wholemeal sourdough loaf
JUMP TO RECIPE -
The nice thing about learning a skill is that you can subsequently jettison it and do your own thing. Once you’ve mastered an art or technique, you can break the rules and go freehand. Matisse could surely have painted a perfect likeness of aunt Jemima on holiday, if he had so desired, but that doesn’t mean every street portrait painter in London or Paris will be a great artist after hours - with full respect to the, undoubtedly many, hugely talented of them.
I’ve been making various sourdoughs for a while now but pretty much always following one recipe or another. I’m a dab hand at bread in general - with only an odd flop every now and then - but I’m not an expert. Autolyse and I are not on first name terms and the window pane test works for me only when I pick a lump of dough and hurl it at a window. Hydration levels - dear God, I do pretend I understand them but it’s a bit like maths in high school. I got by, having grasped basic algebra in my first year and subsequently winging differential equations and calculus by frowning knowledgeably. Don’t ask about tests.
So while I clearly ain’t no Bertinet, I decided to go freehand. I calculated my hydration level (and got it totally wrong, probably); I added some rye for sharpness and seeds for interest - and to conceal the potentially awful taste. Seedy bread, you never really know what it tastes like, right?
I am quite pleased with myself here, autolyse or no autolyse. It’s a very very decent loaf of bread, crusty all right, with open crumb as they say on expert forums - that’s air bubbles to you and me. Slashing didn’t go quite as planned: I was aiming for ears.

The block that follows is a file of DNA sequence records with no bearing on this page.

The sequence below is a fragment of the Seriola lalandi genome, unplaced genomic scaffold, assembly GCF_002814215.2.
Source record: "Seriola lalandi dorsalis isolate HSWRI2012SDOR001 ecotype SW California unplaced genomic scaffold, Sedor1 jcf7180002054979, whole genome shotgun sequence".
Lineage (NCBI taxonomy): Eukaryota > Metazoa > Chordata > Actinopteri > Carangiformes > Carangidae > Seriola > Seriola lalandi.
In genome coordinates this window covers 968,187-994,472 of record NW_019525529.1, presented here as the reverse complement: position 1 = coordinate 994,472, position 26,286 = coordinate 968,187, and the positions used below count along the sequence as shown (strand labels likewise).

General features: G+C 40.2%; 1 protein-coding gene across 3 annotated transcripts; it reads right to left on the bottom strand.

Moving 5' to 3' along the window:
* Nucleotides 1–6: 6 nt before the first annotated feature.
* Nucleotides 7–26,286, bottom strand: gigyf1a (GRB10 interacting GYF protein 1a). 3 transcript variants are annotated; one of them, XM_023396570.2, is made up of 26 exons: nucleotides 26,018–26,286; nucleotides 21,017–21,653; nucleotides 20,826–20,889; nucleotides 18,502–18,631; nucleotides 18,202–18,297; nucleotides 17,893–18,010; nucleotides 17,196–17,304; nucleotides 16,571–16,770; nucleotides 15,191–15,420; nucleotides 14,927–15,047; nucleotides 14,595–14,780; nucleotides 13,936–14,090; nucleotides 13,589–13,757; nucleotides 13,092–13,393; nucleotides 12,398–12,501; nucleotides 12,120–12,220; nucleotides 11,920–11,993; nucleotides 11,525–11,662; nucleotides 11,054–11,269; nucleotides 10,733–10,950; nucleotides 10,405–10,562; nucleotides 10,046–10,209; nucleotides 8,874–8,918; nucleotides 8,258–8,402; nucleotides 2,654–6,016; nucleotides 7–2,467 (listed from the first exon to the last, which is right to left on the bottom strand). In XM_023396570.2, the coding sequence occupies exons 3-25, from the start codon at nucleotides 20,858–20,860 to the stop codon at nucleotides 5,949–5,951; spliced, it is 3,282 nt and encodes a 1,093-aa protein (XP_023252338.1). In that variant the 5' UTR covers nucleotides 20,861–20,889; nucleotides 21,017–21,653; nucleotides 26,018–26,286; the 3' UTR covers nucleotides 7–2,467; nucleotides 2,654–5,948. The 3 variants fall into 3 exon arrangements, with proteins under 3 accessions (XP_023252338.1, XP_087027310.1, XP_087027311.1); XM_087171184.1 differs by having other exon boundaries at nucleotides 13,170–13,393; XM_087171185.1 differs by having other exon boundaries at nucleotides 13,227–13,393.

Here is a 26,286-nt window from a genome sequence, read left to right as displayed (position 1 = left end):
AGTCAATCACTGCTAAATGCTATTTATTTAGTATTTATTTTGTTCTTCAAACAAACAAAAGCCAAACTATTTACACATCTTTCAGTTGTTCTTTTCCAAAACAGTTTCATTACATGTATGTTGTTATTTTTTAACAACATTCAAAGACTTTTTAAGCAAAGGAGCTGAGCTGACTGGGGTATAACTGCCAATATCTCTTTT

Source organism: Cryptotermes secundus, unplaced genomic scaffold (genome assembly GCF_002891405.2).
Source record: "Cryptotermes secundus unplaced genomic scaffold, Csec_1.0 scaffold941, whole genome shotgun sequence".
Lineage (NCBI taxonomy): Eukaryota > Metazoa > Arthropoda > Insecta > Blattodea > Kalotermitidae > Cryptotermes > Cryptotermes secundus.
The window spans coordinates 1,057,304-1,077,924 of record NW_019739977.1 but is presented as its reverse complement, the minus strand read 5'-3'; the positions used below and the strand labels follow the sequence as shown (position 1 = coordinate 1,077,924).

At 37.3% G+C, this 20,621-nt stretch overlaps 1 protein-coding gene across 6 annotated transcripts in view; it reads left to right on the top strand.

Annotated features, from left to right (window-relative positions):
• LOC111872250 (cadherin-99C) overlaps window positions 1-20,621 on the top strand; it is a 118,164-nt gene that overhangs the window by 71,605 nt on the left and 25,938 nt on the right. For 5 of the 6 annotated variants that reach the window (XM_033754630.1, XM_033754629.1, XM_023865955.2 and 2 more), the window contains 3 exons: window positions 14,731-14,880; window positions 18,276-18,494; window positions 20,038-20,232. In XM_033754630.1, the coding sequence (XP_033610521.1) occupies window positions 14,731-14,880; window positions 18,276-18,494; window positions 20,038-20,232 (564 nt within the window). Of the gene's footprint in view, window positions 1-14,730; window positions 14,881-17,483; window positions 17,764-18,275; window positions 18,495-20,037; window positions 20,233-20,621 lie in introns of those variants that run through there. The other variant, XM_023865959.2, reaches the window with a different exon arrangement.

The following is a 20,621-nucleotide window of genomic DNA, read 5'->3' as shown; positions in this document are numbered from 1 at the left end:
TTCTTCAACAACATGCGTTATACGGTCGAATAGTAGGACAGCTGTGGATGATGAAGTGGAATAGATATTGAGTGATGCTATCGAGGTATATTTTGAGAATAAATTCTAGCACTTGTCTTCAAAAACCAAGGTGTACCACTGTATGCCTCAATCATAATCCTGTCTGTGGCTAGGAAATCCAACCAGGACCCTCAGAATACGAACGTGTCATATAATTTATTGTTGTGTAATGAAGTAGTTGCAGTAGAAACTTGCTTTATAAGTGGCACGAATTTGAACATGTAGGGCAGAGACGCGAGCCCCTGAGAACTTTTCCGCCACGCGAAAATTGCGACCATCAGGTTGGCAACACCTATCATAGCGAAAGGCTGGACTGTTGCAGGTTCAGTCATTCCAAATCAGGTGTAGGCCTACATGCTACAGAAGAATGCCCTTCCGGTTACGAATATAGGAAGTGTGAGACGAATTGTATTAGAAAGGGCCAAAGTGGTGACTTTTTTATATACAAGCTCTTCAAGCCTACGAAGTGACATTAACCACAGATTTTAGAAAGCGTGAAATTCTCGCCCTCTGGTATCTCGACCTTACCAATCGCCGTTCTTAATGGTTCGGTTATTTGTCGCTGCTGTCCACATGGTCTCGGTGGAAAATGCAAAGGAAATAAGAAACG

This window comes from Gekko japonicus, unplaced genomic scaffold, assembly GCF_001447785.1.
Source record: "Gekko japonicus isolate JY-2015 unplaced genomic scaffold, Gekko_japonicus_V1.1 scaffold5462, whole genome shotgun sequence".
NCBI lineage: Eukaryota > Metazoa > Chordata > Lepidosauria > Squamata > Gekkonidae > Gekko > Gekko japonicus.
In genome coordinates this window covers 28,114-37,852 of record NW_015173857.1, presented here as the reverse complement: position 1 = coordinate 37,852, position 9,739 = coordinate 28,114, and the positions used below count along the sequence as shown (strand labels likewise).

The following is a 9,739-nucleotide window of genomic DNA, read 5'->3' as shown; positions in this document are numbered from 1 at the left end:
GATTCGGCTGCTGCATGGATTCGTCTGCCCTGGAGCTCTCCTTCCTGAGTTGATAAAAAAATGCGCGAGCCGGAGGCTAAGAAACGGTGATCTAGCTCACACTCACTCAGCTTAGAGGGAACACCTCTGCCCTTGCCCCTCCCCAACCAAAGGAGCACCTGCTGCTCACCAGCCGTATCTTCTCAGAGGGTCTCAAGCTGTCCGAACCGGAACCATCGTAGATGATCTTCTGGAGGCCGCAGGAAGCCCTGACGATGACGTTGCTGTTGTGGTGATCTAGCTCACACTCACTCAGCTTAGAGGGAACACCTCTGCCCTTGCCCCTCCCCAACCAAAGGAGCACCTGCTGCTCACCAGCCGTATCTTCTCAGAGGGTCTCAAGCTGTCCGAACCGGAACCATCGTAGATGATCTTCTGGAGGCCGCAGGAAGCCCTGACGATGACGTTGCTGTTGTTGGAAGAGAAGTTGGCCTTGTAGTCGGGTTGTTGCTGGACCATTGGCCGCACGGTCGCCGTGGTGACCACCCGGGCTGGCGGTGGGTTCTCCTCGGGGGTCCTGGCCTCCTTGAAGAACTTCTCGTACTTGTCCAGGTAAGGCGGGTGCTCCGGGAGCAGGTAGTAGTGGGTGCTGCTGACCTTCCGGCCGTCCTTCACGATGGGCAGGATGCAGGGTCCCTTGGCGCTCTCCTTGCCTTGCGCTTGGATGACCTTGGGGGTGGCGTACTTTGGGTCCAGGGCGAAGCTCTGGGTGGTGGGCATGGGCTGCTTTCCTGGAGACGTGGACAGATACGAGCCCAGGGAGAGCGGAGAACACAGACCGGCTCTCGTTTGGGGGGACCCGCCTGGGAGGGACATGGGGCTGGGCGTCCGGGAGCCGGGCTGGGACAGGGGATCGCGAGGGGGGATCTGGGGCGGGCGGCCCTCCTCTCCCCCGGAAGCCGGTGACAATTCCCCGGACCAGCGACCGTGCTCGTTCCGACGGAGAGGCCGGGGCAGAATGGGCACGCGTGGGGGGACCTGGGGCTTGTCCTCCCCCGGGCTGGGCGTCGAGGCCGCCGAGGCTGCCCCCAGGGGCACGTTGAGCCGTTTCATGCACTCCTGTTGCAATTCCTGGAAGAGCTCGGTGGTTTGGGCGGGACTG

Still. A lot. To learn.
wholemeal sourdough loaf
- For sourdough from scratch: here are reliable recipes for basic wheat sourdough starter, starter with pineapple juice and rye sourdough.
- 180g sourdough starter, fresh or freshly fed
- 300g lukewarm water
- 50g light rye flour
- 150g wholemeal flour
- 225g strong white bread flour
- 6g fine sea salt
- 50g mixed seeds: pumpkin, linseed, millet, sunflower, sesame, poppy
Dilute the sourdough starter with water, use warmer water if the starter has been kept in the fridge. Put the seeds into a large bowl, add the flours and salt. Mix the diluted starter into the flours until it’s evenly distributed, using a spatula or a dough whisk. Leave for 30 minutes and then stretch and fold the dough a few times with oiled hands every 30 minutes for 2 hours. Refrigerate for 12 hours.
The next day bring the dough to room temp - it will take 1-2 hours, depending on how warm your kitchen is. Turn it out onto a floured worktop, pat it gently into a flat round and pre-shape a loaf by folding edges into the middle. Turn it seam side down and leave to rest for 25 minutes, covered with a cloth.
To shape a round loaf, turn the dough seam side up and flatten to a disc. Lifting the edge close to you, roll it away until you get a fat sausage. Flip it seam side up and roll in the opposite direction into an even fatter sausage. Flip it again seam side down, cup its far side with your both hands and gently drag it towards you.
You’ll feel the top smoothing and tightening. Turn it 90 degrees and drag it towards you again. If the dough sticks, flour your hands lightly. Place it in a well-floured banneton or a bowl lined with a floured cloth, seam side up. Cover or place in an inflated plastic bag (just blow into it and tie the ends) for 40 minutes.
Preheat the oven to 220C/425F/gas 7 with a medium sized (23cm) cast iron dish inside. When the time is up the loaf won’t have risen much but it should spring in the oven. Turn it swiftly out into the cast iron dish (better to remove it from the oven for that bit), slash the top with a serrated knife or a baker’s lame, put the lid on and transfer into the oven.
Bake it for 20 minutes with the lid on and 20 with the lid off. Shake it out of the dish and cool on a wire rack.